A seemingly unsolvable problem can stymie homeowners or tenants who have home security systems: The house alarm is running when the power is off and the keypads do not work. This can be caused by either a dead backup battery or a power surge that reset the system. Regardless, the annoying alarm siren needs to be shut off, and you can accomplish this yourself.
Find the main alarm box. This is usually located in a master bedroom, master closet or sometimes a utility room. The alarm box will likely have a decal or other markings from your alarm system provider. It will also have a line running from it to an adjacent power outlet.
Remove any securing mechanism and unplug the box -- these are often secured to the outlet with a screw.
Unscrew the outer metal casing to open the alarm box. You'll find a fairly large battery inside -- this is the backup battery for use when the power is out.
Unscrew and detach the backup battery from any wires running to it. You may need pliers or your screwdrivers to do this properly. You should hear your alarm sirens stop once this step is completed. If they are not clearly marked, mark the battery's positive/negative wires with tape and a pen at this point so you can reattach this or a new battery later. Your PIN/alarm number will no longer work now, as you have reset the system. Your alarm system is also not functioning at this point.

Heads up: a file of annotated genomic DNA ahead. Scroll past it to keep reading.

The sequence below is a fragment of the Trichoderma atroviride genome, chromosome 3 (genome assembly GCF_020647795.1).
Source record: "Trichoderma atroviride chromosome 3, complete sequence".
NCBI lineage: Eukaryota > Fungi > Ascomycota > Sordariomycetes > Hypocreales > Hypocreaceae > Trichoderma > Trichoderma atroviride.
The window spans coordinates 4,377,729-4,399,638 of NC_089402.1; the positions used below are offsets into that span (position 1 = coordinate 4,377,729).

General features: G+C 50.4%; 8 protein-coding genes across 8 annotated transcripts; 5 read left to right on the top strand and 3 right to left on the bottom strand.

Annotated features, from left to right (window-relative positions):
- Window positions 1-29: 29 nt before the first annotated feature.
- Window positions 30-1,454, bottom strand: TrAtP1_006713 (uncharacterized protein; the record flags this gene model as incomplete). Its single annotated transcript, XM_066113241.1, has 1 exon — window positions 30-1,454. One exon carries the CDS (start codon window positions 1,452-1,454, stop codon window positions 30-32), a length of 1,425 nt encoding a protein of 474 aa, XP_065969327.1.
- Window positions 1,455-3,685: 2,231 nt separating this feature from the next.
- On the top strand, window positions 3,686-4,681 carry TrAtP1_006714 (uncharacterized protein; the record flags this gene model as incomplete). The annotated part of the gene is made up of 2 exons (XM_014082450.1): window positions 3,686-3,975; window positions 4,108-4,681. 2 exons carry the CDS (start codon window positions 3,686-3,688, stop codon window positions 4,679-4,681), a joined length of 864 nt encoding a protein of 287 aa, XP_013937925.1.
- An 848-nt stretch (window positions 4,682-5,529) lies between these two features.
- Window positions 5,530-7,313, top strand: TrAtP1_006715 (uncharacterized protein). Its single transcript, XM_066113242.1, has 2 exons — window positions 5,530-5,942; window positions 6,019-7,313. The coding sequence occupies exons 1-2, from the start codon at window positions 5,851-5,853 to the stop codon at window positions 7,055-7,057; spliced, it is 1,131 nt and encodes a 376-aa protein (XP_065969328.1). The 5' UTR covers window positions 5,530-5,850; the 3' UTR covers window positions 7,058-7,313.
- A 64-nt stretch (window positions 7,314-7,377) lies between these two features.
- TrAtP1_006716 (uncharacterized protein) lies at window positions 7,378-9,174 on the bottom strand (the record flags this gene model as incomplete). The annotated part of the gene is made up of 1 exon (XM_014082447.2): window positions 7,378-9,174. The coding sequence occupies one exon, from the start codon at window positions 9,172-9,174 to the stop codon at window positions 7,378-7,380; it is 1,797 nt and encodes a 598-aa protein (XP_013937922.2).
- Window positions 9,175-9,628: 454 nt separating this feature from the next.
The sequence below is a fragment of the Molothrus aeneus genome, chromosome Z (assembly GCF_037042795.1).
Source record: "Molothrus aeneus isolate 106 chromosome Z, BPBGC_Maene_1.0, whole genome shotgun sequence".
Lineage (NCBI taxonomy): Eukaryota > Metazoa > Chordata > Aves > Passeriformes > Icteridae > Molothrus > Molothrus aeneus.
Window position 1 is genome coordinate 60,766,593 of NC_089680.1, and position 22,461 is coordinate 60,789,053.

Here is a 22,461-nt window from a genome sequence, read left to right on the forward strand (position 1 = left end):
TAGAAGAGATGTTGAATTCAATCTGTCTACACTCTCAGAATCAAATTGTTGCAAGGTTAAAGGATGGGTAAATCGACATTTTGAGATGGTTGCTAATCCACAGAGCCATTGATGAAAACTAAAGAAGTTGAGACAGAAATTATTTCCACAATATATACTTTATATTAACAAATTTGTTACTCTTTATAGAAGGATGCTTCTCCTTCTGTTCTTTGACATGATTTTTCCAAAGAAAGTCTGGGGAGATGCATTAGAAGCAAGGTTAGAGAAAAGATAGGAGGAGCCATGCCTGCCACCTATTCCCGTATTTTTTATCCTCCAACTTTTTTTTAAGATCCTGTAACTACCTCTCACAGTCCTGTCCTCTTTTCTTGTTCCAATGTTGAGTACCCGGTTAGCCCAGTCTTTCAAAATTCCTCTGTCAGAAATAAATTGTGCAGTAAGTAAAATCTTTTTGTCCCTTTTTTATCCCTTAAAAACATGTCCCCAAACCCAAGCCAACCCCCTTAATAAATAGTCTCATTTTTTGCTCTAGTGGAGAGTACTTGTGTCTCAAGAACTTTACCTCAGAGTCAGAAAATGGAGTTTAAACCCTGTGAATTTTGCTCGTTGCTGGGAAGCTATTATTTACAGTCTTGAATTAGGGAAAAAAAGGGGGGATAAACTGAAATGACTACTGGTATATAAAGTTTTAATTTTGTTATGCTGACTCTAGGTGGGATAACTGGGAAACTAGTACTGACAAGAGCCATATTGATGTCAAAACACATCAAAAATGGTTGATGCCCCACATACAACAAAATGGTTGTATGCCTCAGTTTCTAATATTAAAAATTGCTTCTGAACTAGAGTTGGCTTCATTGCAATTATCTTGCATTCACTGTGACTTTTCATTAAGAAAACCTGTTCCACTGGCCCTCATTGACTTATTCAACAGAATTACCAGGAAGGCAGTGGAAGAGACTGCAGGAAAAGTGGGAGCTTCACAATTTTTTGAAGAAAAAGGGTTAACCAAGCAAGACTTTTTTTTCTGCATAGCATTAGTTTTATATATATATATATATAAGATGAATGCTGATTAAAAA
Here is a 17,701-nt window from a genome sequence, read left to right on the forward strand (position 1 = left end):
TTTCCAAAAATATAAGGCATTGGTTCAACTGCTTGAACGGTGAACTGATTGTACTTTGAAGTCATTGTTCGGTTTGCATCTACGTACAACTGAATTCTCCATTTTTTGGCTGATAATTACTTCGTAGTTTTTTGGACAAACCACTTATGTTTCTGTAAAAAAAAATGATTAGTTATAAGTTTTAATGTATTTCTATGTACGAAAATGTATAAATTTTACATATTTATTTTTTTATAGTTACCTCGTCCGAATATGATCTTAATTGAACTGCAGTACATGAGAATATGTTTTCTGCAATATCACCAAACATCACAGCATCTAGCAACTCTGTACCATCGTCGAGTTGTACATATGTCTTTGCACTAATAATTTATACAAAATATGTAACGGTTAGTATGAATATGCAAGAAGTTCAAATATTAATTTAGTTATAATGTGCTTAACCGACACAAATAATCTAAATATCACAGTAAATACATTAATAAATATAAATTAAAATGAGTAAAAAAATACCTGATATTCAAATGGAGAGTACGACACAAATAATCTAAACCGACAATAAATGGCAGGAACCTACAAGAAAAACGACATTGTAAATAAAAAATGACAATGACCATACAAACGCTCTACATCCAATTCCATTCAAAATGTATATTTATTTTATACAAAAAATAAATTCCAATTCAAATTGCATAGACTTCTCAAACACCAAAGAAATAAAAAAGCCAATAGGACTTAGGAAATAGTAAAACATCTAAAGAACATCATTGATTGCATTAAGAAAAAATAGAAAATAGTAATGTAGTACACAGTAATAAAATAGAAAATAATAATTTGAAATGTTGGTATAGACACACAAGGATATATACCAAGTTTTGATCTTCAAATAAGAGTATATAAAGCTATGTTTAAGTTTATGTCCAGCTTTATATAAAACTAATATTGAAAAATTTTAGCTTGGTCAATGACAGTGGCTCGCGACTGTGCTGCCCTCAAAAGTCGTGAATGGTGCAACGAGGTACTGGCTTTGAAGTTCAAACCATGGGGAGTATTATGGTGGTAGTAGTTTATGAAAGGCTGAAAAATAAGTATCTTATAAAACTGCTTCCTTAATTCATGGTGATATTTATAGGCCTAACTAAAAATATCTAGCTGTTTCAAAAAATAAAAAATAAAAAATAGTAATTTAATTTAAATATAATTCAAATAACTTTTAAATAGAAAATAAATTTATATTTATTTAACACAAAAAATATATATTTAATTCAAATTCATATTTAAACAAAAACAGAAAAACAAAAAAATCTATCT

Call your alarm company -- the number is usually on the alarm box itself -- and explain what you have done. The company will give you a reset pass code to use to get your system online again, and the alarm company may be able to reset your system remotely. If not, it will send a technician out to reset the system manually or replace your backup battery.
For safety, use rubber or wooden-handled tools when possible to avoid corrosive materials or electrical exposure. To clean up after a leaked battery, mix about 1 tsp of baking soda in 2 cups of water. Wet the affected area with a dampened sponge, and wipe the compartment clean. Dry the compartment with a towel, and replace the batteries. Always change your backup battery when you see a "low battery" indicator on your keypad. This can prevent power-outage issues in the future.
Any activity involving electrical cut-off or battery replacement carries an inherent risk of shock or corrosive exposure. Be sure you are comfortable performing these actions, or serious injury or death can result. If you have any doubts about your ability to carry out these steps, please contact your service provider or an electrical professional. Old batteries may leak corrosive materials -- be sure to use rubber gloves. Always dispose of old batteries properly, even if they have not leaked.